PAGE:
The diagnosis of gout is made by examination of synovial fluid from an affected joint using polarized light microscopy. Identification of the characteristic needle-shaped, negatively birefringent crystals engulfed by phagocytes makes the diagnosis absolute (Figure 4). In order to prevent recurrence of attacks that are extremely painful, disruptive for significant periods of time e.g., weeks, and diminish the quality of life of the sufferer substantially, the plasma urate must be lowered and maintained below a target concentration by the use of regular ULT. If this is accomplished, recurrence of attacks is extremely unlikely and the long-term complications of uncontrolled gout of joint damage and deformity along with organ damage, especially chronic renal impairment, will not occur. With widespread and inexpensive availability of allopurinol and with other ULT options, the investigation and understanding of the increasing prevalence and, therefore, significant personal and societal impact of gout is an increasingly important imperative [2022].

Appearance of monosodium urate crystals under polarizing light microscopy

Figure 4
Appearance of monosodium urate crystals under polarizing light microscopy

They are negatively birefringent (i.e. appear yellow when aligned parallel to the slow axis of the red compensator and appear blue when aligned across the direction of polarization) [5]. Published with permission from Elsevier.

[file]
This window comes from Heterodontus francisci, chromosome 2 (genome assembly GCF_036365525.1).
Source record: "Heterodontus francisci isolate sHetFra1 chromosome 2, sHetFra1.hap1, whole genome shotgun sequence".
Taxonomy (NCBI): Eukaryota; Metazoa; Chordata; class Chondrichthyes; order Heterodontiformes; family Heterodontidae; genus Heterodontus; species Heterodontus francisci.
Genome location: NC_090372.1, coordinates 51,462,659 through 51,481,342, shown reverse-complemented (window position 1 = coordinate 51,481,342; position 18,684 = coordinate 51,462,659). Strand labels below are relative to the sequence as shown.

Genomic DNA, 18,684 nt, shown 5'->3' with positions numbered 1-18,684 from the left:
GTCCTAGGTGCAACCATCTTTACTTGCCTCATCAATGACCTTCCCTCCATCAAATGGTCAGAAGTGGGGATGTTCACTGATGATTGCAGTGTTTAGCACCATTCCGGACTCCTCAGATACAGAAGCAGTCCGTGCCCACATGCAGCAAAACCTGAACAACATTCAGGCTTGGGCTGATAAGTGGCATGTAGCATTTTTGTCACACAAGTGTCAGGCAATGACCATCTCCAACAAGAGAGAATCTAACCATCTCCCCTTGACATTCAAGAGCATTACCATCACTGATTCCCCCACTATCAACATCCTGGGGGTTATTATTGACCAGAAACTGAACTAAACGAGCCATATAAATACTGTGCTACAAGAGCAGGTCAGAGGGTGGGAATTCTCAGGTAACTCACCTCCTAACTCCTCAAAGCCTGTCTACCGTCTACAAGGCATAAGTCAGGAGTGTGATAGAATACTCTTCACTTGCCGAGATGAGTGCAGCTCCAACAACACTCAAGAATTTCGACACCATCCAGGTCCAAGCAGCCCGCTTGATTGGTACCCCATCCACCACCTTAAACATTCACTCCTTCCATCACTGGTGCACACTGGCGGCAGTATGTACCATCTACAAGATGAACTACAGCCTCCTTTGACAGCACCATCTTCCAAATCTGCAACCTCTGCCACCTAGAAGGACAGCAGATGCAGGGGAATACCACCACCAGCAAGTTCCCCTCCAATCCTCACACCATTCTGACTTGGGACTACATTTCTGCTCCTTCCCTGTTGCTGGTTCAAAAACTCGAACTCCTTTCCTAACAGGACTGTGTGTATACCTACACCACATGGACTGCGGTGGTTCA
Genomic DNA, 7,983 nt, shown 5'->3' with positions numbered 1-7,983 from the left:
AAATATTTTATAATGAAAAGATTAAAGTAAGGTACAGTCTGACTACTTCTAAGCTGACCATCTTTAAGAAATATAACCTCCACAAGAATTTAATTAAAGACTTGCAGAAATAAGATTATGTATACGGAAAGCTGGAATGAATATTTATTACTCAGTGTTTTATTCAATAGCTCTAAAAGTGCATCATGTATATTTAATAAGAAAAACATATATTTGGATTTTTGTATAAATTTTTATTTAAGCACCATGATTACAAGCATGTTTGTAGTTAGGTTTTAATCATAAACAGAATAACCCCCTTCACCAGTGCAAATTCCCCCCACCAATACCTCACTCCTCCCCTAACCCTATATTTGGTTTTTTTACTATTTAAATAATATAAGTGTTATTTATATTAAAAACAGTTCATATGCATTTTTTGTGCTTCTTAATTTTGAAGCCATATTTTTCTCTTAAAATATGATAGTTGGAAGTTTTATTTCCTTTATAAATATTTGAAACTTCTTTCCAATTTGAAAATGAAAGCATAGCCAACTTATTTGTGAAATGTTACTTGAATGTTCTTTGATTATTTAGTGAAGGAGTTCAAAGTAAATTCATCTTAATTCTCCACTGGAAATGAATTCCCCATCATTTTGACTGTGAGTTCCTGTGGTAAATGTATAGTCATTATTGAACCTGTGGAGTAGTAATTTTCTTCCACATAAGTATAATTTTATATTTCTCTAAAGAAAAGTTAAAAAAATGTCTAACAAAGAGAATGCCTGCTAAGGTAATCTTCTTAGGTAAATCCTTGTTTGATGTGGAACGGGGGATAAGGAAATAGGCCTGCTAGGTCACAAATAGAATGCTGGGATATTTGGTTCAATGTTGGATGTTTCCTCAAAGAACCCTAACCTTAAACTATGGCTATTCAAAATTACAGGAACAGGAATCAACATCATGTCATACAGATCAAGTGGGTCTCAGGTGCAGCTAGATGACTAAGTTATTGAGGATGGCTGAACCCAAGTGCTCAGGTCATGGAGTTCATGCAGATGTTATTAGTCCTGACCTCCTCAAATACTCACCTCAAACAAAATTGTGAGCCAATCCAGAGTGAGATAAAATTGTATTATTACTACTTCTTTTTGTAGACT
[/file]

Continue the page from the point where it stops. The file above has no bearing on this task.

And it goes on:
Figure 4
Appearance of monosodium urate crystals under polarizing light microscopy

They are negatively birefringent (i.e. appear yellow when aligned parallel to the slow axis of the red compensator and appear blue when aligned across the direction of polarization) [5]. Published with permission from Elsevier.

STRUCTURE AND FUNCTIONS OF XANTHINE OXIDOREDUCTASE

XOR is found throughout the body including the blood stream but is most abundant in liver and intestine [23]. As discussed above, inhibition of XOR is the preferred mechanism of lowering plasma urate and thereby reducing the risk of recurrence of gout.

XOR catalyses the oxidation of hypoxanthine to xanthine and thence to uric acid (Figure 1). Other substrates include 1-methylxanthine (1-MX), which can be used as a probe for the activity of XOR in vivo. Caffeine is metabolized to 1-MX [24]. Using the urinary molar ratios of substrate, 1-MX and product, 1-methyluric acid (1-MU) according to the relationship 1-MU/(1-MX+1-MU), variations of up to 10-fold in enzyme activity have been observed. Distributions have generally been unimodal and ‘normal’ but some studies have observed bimodal distributions. Poor metabolizers of allopurinol in the range 4–11% of these populations have been identified [25,26].